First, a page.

A former Tennessee sheriff’s post-conviction legal efforts have paid off: The Tennessee Court of Criminal Appeals recently ordered a new trial.
The former sheriff was arrested for allegedly trying to shoot his wife. He was formally charged with attempted voluntary manslaughter, and the jury in his criminal trial found him guilty in February 2013. The sheriff’s attorney filed an appeal shortly after the conviction, but the appeals court did not issue its ruling until earlier this year. The ruling overturns the lower court’s criminal conviction and calls for a new trial.
There were several grounds for the sheriff’s appeal, including a theory of self-defense. The sheriff claims his wife carried a concealed weapon in an ankle holster. If the sheriff were shooting in self-defense, the analysis of the attempted voluntary manslaughter charge might be quite different.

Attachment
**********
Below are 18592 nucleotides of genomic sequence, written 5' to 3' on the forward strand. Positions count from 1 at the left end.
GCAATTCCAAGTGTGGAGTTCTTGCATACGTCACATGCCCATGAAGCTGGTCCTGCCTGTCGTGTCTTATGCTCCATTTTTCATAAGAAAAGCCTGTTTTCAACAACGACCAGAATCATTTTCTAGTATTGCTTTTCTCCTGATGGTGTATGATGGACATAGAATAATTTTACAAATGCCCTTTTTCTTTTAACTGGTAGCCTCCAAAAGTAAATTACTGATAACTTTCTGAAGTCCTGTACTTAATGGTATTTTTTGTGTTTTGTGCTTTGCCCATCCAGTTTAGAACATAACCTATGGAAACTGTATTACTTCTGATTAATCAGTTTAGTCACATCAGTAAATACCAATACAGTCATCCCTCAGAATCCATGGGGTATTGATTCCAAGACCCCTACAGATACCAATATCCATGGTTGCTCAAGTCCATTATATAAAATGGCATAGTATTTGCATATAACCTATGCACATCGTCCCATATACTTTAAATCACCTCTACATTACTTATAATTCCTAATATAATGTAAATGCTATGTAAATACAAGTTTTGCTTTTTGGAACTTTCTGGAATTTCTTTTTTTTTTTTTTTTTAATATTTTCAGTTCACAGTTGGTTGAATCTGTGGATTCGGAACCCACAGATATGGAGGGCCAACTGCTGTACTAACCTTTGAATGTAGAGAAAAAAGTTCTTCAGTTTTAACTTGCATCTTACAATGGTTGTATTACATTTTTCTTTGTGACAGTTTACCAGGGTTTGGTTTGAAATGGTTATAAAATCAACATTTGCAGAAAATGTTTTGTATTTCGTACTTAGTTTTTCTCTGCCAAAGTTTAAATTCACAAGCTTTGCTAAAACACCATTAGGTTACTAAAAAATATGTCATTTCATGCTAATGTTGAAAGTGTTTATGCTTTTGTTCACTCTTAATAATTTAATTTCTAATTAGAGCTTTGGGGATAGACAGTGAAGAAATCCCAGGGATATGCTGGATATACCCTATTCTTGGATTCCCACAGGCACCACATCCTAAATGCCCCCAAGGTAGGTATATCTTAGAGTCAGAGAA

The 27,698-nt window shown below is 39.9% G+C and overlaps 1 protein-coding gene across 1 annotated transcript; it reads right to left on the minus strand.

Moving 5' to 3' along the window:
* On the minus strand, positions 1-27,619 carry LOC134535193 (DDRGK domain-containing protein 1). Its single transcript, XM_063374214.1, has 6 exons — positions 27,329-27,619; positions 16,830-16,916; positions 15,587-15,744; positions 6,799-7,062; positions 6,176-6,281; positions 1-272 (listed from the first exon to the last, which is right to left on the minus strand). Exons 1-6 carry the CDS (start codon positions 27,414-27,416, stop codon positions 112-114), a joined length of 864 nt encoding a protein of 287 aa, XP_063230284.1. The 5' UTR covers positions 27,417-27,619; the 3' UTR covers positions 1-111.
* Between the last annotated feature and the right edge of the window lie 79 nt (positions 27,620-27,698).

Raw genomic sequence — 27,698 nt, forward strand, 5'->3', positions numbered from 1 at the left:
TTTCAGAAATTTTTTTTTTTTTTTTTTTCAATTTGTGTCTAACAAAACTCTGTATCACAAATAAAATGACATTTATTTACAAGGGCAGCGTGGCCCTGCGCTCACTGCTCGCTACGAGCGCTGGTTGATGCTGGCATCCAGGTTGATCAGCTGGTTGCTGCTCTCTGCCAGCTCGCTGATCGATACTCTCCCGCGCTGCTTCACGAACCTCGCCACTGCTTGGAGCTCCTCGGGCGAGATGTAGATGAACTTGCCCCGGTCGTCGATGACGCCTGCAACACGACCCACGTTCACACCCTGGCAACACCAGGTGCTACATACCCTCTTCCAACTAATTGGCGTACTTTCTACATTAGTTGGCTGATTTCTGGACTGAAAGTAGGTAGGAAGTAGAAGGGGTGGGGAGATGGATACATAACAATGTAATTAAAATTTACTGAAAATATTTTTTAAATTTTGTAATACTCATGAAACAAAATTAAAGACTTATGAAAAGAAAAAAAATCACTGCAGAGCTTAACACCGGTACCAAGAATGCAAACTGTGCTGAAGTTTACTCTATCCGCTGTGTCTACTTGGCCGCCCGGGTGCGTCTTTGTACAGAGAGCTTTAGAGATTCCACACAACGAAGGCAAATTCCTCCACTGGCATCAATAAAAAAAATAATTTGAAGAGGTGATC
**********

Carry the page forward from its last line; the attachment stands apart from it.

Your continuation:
The sheriff also asserted several procedural errors against the lower court. His appeal claimed that the court failed to give proper jury instructions. In addition, the sheriff claimed that the lower court denied him the opportunity to present evidence and testimony about the decline of his marriage and his wife’s allegedly aggressive behaviors.
The story is an important reminder of the importance of a strong appellate brief. As a criminal defense law firm that has represented clients throughout Tennessee, we have extensive experience with both state and federal criminal appeals. Criminal trials are not immune from procedural errors, and those mistakes can result in an unfair outcome. It may take an appeal to set things straight. In the hands of an aggressive criminal defense lawyer, a criminal appeal filing can lead to outcomes such as today’s story, where the defendant will have a second opportunity to present his defense strategy.
Source: The Jackson Sun, “Ex-sheriff to get new trial in shooting,” Sept. 30, 2016